Comparison of ultrasound-guided vs. ‘blind’ techniques for intra-synovial injections of the shoulder area in horses: Scapulohumeral joint, bicipital and infraspinatus bursae
Article first published online: 15 FEB 2012
© 2012 EVJ Ltd
Equine Veterinary Journal
Volume 44, Issue 6, pages 674–678, November 2012
How to Cite
Schneeweiss, W., Puggioni, A. and David, F. (2012), Comparison of ultrasound-guided vs. ‘blind’ techniques for intra-synovial injections of the shoulder area in horses: Scapulohumeral joint, bicipital and infraspinatus bursae. Equine Veterinary Journal, 44: 674–678. doi: 10.1111/j.2042-3306.2011.00540.x
- Issue published online: 29 OCT 2012
- Article first published online: 15 FEB 2012
- Received: 12.06.11; Accepted: 24.11.11
Reasons for performing study: Diagnosis and treatment of pathologies involving synovial structures in the shoulder region are technically difficult. Ultrasound-guided (UG) injection techniques have been shown to be highly accurate, safe and reliable for various structures in human and equine patients.
Objectives: To develop easy-to-use and reliable UG injection techniques for the infraspinatus bursa (IB), bicipital bursa (BB) and scapulohumeral joint (SHJ) and to compare them with conventional ‘blind’ methods.
Methods: Eight pairs of equine shoulders were positioned on a computed-tomography (CT) table with left and right shoulders randomly assigned to Operator A (UG) and Operator B (‘blind’). Contrast medium mixed with methylene blue was injected into the target structures. Time and number of attempts for correct needle placement and ease of injection were recorded. A CT scan of each shoulder was performed after every injection to evaluate the location of contrast material. Once injections and CT scans were completed, anatomic dissections were conducted. Statistical analysis was used to compare UG and ‘blind’ techniques with significance set at P<0.05.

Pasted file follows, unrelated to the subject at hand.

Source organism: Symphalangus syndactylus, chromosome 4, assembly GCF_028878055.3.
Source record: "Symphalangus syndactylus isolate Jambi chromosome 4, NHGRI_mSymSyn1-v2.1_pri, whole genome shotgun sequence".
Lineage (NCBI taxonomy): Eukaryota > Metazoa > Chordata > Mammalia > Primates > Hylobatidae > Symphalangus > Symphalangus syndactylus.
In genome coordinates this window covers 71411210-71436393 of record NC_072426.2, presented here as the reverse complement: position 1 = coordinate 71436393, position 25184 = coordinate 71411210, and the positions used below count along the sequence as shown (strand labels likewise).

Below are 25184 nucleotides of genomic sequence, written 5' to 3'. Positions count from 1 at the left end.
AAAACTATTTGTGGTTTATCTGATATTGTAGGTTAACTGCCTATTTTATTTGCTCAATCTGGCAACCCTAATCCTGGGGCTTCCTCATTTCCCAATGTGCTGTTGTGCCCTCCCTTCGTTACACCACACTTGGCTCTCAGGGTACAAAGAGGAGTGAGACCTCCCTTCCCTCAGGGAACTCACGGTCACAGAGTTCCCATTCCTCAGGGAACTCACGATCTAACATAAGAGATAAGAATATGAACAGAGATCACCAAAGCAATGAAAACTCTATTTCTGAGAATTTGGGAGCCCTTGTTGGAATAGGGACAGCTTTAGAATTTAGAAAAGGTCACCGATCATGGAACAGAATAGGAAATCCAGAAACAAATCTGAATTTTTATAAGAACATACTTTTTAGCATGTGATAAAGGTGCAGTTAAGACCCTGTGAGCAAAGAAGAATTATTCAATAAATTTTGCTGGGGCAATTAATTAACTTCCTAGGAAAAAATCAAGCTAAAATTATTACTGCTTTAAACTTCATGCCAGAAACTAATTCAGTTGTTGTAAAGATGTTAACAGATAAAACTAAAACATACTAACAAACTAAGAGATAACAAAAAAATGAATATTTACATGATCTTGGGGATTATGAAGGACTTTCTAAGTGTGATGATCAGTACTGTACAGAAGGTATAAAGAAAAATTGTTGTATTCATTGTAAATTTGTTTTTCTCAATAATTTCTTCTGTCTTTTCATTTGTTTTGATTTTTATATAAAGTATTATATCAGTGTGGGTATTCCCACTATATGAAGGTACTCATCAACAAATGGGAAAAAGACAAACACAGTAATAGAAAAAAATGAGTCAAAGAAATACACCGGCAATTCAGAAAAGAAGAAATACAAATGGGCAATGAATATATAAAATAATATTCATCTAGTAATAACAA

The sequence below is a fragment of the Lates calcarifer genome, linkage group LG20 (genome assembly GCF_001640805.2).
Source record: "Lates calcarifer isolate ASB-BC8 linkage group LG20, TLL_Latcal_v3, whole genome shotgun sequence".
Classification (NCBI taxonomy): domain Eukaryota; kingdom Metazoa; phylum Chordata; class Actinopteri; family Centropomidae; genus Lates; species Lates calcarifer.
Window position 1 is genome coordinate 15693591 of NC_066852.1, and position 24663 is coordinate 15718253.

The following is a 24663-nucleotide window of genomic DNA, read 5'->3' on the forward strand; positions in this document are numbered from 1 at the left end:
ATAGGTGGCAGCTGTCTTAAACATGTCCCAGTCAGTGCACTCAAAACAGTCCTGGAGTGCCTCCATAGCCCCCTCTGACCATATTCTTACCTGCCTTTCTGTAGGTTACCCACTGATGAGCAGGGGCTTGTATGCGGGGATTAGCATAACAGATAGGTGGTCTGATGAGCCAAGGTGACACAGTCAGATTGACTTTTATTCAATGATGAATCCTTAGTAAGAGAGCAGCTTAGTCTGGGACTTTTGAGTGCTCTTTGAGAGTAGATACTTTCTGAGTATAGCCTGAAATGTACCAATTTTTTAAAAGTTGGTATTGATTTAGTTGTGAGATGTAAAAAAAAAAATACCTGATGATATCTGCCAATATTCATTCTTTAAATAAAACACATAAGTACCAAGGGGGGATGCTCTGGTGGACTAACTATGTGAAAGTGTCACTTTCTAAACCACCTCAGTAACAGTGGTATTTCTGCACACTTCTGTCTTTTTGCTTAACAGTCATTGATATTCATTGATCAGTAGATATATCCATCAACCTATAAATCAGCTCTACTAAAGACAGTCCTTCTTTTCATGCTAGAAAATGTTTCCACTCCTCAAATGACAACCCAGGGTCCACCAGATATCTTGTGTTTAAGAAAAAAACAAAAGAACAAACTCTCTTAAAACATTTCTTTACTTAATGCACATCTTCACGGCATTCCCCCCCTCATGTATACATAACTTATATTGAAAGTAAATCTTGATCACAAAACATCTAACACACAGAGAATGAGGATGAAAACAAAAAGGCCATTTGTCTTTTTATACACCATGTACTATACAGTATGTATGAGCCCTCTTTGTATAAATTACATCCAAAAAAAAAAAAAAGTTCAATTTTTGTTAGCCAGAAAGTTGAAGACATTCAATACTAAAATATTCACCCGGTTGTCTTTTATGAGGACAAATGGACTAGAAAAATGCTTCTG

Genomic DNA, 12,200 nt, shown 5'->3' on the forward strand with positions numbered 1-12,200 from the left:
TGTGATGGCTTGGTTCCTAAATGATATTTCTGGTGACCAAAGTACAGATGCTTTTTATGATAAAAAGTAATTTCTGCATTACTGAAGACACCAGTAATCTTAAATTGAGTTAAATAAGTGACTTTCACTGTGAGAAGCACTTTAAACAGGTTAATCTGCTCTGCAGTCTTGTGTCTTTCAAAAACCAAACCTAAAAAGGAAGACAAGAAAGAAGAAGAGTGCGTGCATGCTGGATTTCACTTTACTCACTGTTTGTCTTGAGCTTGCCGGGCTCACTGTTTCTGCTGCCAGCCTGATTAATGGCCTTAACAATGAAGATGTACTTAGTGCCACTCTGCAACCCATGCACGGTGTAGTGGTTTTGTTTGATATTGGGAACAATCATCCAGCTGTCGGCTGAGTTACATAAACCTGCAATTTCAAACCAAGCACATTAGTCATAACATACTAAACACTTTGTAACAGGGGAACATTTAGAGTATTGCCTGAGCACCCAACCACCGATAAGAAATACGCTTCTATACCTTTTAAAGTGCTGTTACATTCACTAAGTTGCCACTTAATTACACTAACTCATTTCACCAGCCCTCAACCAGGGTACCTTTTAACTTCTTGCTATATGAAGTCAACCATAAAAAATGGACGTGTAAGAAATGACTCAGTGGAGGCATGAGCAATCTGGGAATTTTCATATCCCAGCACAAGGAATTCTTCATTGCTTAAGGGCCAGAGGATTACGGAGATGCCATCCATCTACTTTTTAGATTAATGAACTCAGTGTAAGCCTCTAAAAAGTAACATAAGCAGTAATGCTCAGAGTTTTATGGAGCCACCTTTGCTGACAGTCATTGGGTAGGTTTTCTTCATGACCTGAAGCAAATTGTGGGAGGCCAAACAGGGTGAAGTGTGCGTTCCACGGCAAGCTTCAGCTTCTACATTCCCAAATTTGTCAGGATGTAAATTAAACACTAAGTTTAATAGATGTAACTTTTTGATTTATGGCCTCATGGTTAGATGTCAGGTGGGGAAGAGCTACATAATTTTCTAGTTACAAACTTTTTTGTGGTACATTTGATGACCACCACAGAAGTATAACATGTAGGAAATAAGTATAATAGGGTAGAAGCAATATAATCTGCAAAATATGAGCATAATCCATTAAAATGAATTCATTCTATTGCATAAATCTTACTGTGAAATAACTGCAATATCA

Results: Intra-synovial injections using UG techniques were successful in all 24 synovial structures compared with 14/24 with conventional methods. The median number and range of needle repositioning to obtain accurate needle placement was 1 (1–2) for UG and 2 (1–4) for the ‘blind’ techniques. The median time and range required for accurate needle placement was 75.5 s (32–210 s) for UG and 43.5 s (11–140) for ‘blind’ technique. In 31% of all attempts, ease of injection was not indicative of successful intra-synovial administration.
Conclusions: Ultrasound-guided injections of IB, BB and SHJ proved to be highly reliable and more accurate than conventional ‘blind’ techniques.
Potential relevance: Ultrasound-guided injection techniques may be of great help for equine practitioners in the diagnosis and treatment of pathologies involving synovial structures in the shoulder region. Further work is needed to confirm these results in clinical cases.